It has been reported that there is an underground sex industry in Hekou dominated by Vietnamese female migrants who have been serving locally as sex workers ever since Hekou was opened to the outside world in 1992. It has been estimated that there are over 1,000 FSWs in Hekou, including both 500 Vietnamese and 500 Chinese approximately. Most Vietnamese FSWs come from northern provinces in Vietnam such as Lao Cai, Ha Giang, Lai Chau, and Yen Bai provinces. Most of the Vietnamese FSWs gather in a border trade market named “Vietnamese Street” for work and living; in contrast, their Chinese colleagues often scatter all over the county. Little is known about the HIV/AIDS infection correlated factors of FSWs based on the Vietnam-China border in Hekou. Vietnamese FSWs residing in Hekou may experience different risks than their Chinese counterparts. In addition, the specific risk factors for HIV and sexually transmitted infection (STI) acquisition in this population are, as of yet, unknown. This study focuses on the HIV/AIDS prevalence of FSWs and attempts to identify the factors which impact the HIV/AIDS transmission in this border area.
This cross-sectional study of FSWs in Hekou was conducted in May and June of 2009. Study participants were recruited by local outreach workers and health officials. Women were considered eligible for study participation if they were at least 16 years of age, provided sexual services in exchange for money in the past 6 months, and were Chinese or Vietnamese. Convenience sampling was used in recruiting. All those eligible for study participation were encouraged to take part in the interview. Before being interviewed or having specimens taken, participants provided written voluntary informed consent. Data were collected on demographics, sexual behavior, medical history, and drug use through face-to-face interviews conducted by study staff who were fluent in both Chinese and Vietnamese. Chinese participants were interviewed in Mandarin, and Vietnamese participants were interviewed in Vietnamese. All study staff were trained in standardized methods of data collection.
Participants were compensated 50 RMB ($7 USD) for participation in this study. Participants were scheduled for a follow-up visit four to six weeks from the date of the study visit for post- test counseling. This study received ethics approval from both the China CDC and Yunnan Province CDC institutional review boards. By Chinese law, participants who were between 16–18 years were considered as having full capacity for civil conduct if they relied on their own labor income, and therefore, they signed the same written voluntary informed consent as participants older than age 18. his also was approved by the China CDC and Yunnan Province CDC institutional review boards.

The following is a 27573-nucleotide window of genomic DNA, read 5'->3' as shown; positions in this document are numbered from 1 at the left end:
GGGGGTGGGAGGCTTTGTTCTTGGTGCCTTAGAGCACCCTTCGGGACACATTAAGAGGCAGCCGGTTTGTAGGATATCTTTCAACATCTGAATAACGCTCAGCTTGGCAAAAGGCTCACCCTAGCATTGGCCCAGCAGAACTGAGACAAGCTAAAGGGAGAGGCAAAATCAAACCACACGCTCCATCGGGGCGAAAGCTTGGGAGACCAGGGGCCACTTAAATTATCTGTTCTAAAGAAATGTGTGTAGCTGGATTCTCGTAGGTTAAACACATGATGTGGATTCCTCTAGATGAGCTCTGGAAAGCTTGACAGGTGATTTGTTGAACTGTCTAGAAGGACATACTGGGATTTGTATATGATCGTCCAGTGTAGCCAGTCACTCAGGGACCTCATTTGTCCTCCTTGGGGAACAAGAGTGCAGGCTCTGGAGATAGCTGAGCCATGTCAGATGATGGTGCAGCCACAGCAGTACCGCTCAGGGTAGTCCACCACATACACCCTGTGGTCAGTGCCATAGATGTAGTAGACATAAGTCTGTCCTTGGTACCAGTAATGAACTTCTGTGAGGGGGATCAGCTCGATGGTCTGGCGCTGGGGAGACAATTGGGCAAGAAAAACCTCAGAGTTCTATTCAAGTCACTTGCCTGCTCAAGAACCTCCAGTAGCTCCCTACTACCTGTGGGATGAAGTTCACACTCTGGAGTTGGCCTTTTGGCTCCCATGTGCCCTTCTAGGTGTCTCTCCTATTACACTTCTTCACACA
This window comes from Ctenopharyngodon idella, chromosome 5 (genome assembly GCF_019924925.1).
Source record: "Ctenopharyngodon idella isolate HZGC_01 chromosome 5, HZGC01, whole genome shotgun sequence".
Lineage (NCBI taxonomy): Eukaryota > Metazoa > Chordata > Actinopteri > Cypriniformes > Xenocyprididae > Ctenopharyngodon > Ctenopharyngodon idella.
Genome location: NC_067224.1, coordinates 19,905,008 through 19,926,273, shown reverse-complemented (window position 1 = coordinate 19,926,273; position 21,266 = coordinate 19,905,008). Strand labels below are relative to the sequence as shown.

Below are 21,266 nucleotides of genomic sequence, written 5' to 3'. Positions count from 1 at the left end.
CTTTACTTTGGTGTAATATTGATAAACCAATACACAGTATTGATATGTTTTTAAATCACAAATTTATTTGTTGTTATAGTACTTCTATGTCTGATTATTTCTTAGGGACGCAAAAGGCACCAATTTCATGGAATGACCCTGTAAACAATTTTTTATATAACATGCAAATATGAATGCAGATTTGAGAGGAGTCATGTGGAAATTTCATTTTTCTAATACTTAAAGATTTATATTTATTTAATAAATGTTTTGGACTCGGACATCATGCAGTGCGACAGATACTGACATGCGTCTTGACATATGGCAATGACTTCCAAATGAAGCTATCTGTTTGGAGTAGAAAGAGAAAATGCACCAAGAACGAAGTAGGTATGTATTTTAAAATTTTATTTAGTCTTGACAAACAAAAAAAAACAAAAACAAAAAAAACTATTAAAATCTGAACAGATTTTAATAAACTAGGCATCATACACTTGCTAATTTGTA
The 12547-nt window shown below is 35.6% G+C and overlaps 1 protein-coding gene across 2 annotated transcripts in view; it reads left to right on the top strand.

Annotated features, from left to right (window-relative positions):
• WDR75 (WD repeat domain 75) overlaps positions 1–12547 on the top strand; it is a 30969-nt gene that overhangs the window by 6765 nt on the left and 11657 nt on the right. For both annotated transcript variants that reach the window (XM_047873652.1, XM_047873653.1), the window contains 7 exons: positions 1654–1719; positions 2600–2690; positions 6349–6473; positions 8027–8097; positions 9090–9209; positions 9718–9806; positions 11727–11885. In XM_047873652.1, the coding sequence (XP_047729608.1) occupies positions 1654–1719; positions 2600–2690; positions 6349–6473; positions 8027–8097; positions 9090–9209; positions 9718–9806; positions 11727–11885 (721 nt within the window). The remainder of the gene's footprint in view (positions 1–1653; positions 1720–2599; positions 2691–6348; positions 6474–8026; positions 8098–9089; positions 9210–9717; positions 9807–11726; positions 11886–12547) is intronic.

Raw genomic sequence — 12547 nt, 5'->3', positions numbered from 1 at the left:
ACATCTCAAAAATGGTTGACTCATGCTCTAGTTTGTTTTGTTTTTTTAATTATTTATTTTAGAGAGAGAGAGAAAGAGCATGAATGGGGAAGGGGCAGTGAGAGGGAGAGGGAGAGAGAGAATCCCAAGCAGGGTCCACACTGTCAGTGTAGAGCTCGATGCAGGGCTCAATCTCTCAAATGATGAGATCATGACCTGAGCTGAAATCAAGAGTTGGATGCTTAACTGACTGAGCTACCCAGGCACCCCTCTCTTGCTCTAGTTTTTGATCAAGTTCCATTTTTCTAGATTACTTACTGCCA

All laboratory specimens were collected and refrigerated immediately by trained physicians. The following specimens were collected: 7 ml of blood were collected by venipuncture for diagnosis of HIV-1, HSV-2 and syphilis; 10–15 ml of urine were collected for opiate screening; Vaginal swab samples were collected for diagnosis of Trichomonas vaginalis, bacterial vaginosis and yeast infections. The Hekou County CDC laboratory performed HIV-1 ELISAs, HSV-2 ELISAs, RPRs, wet mounts for Trichomonas vaginalis, bacterial vaginosis, yeast infections, and urine drug tests. HIV Western blot and TPPA for syphilis were tested at the Honghe Prefecture CDC laboratory. Blood and vaginal specimens were sent from the study site to the Hekou County CDC laboratory by car every four hours and were stored in the Hekou County CDC laboratory at -20°C. Blood and vaginal specimens were transported to the Honghe Prefecture CDC laboratory every week by car. The appropriate temperature was maintained during the transport of all specimens.
Plasma specimens were screened for HIV-1 antibodies by enzyme-linked immunosorbent assay (ELISA: Organon Teknika, Boxtel, Co., Ltd., the Netherlands), and positive tests were confirmed by HIV-1/2 Western blot assay (HIV Blot 2.2 WBH; Genelabs Diagnostics, Singapore). Plasma specimens were also tested for antibodies to herpes simplex virus 2 (HSV-2) by ELISA (Herpe Select-2 ELISA IgG; Focus Technologies. Cypress, CA). Syphilis was tested using rapid plasma reagin (RPR; RPR Diagnostics kit; Xinjiang Xindi, China) for Treponema pallidum and positive specimens were confirmed using T. pallidum particle assay (Serodia; Fujirebio, Inc., Fuji, Japan). Participants with plasma positive for both T. pallidum particle assay and RPR were considered positive for syphilis. Samples were considered Trichomonas vaginalis (TV) positive if motile organisms in wet mounts were seen under 100 times magnified microscope. Bacterial vaginosis (BV) was diagnosed using Amsel’s criteria. Yeast infections were diagnosed using microscopy with a potassium hydroxide (KOH) solution to examine for the presence of pseudohyphae and budding yeast cells. Cervicitis and genital warts were diagnosed by visual inspection. Urine specimens were screened for opiates by morphine gold conjugate test strip method (Acon MOP). Participants were considered illegal drugs users if they self-reported illegal drugs use or tested urine-positive by morphine gold conjugate test strip method; injection drug use status was based on self-report.